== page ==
Meny
 
Queen Victoria's Gene - Professor D M Potts

Queen Victoria's Gene

Haemophilia and the Royal Family

; W T W Potts

Queen Victoria's son, Prince Leopold, died from haemophilia, but no member of the royal family before his generation had suffered from the condition. Medically, there are only two possibilities: either one of Victoria's parents had a 1 in 50,000 random mutation, or Victoria was the illegitimate child of a haemophiliac man. Les mer
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Paperback
Legg i
Vår pris: 171,-

(Paperback)
Leveringstid: Sendes innen 7 virkedager

Queen Victoria's son, Prince Leopold, died from haemophilia, but no member of the royal family before his generation had suffered from the condition. Medically, there are only two possibilities: either one of Victoria's parents had a 1 in 50,000 random mutation, or Victoria was the illegitimate child of a haemophiliac man.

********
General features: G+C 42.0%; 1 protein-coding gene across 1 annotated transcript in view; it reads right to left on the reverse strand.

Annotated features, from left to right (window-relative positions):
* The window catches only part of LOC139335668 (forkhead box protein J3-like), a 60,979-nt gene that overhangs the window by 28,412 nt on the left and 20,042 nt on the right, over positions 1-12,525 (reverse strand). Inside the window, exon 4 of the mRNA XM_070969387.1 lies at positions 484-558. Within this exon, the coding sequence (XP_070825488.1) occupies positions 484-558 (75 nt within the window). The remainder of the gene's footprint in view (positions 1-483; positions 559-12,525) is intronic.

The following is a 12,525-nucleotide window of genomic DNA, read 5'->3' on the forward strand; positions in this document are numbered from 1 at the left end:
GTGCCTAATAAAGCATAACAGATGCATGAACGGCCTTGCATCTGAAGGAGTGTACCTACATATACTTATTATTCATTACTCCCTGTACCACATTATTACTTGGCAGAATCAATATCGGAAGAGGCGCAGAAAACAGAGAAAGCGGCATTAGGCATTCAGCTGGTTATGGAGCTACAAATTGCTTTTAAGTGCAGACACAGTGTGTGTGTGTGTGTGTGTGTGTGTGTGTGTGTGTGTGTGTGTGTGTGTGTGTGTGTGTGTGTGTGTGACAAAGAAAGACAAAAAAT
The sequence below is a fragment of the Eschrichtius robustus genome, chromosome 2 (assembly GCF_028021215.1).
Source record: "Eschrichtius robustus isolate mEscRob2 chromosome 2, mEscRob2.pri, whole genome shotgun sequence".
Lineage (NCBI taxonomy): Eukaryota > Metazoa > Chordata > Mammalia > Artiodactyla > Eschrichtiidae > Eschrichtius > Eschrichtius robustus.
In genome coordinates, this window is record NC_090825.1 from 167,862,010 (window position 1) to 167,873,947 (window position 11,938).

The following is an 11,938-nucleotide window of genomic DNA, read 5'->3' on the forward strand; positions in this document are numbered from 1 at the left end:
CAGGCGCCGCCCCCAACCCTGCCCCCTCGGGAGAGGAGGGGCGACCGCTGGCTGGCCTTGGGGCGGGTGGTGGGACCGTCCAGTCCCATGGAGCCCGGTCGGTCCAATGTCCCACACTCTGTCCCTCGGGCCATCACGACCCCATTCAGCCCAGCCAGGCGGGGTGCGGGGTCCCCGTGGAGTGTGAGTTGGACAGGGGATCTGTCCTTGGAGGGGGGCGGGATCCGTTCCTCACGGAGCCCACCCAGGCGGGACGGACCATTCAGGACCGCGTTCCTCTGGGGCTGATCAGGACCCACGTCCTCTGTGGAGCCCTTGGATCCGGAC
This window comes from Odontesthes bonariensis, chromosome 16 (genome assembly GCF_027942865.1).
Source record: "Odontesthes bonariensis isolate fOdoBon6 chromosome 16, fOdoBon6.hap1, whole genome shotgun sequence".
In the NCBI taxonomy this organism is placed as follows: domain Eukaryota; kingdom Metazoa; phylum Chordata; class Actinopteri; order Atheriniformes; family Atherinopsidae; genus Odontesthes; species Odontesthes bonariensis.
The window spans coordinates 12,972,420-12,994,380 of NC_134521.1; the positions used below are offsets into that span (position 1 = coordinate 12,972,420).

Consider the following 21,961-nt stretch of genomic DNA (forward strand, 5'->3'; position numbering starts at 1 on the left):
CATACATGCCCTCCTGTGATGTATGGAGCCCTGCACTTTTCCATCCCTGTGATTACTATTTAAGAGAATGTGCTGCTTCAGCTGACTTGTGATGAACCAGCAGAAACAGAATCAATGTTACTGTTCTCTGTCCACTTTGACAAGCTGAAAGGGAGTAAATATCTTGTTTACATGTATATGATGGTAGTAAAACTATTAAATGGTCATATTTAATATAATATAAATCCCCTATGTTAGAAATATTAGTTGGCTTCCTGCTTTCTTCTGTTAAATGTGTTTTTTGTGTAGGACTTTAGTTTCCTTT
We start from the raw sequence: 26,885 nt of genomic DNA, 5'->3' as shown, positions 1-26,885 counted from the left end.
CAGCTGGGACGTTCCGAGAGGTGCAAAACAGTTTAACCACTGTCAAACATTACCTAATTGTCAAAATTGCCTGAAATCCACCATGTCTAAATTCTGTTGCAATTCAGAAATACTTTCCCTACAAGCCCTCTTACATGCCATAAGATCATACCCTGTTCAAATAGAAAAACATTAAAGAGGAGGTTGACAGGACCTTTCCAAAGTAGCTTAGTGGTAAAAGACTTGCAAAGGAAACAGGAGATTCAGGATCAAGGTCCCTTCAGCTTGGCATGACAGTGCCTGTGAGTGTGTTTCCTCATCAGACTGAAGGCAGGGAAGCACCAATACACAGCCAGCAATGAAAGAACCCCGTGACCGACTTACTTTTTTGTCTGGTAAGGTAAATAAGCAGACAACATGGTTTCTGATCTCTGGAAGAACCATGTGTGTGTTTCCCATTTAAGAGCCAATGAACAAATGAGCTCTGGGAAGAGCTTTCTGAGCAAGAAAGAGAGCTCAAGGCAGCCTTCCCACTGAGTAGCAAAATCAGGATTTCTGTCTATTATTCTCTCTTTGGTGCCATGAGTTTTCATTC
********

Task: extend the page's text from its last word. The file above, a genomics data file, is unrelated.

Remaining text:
However the haemophilia gene arose, it had a profound effect on history. Two of Victoria's daughters were silent carriers who passed the disease to the Spanish and Russian royal families. The disease played a role in the origin of the Spanish Civil War; and the tsarina's concern over her only son's haemophilia led to the entry of Rasputin into the royal household, contributing directly to the Russian Revolution.
Finally, if Queen Victoria was illegitimate, who should have inherited the British throne? The answer is astonishing.
God save you! where's the princesse?; dynastic climbers; Victoire and Victoria; the ugly ducking; the bleeders; mutation or bastard?; crowns rolling about the floor; the pretenders; the Coburgs and haemophilia in Iberia; later generation; a breed apart.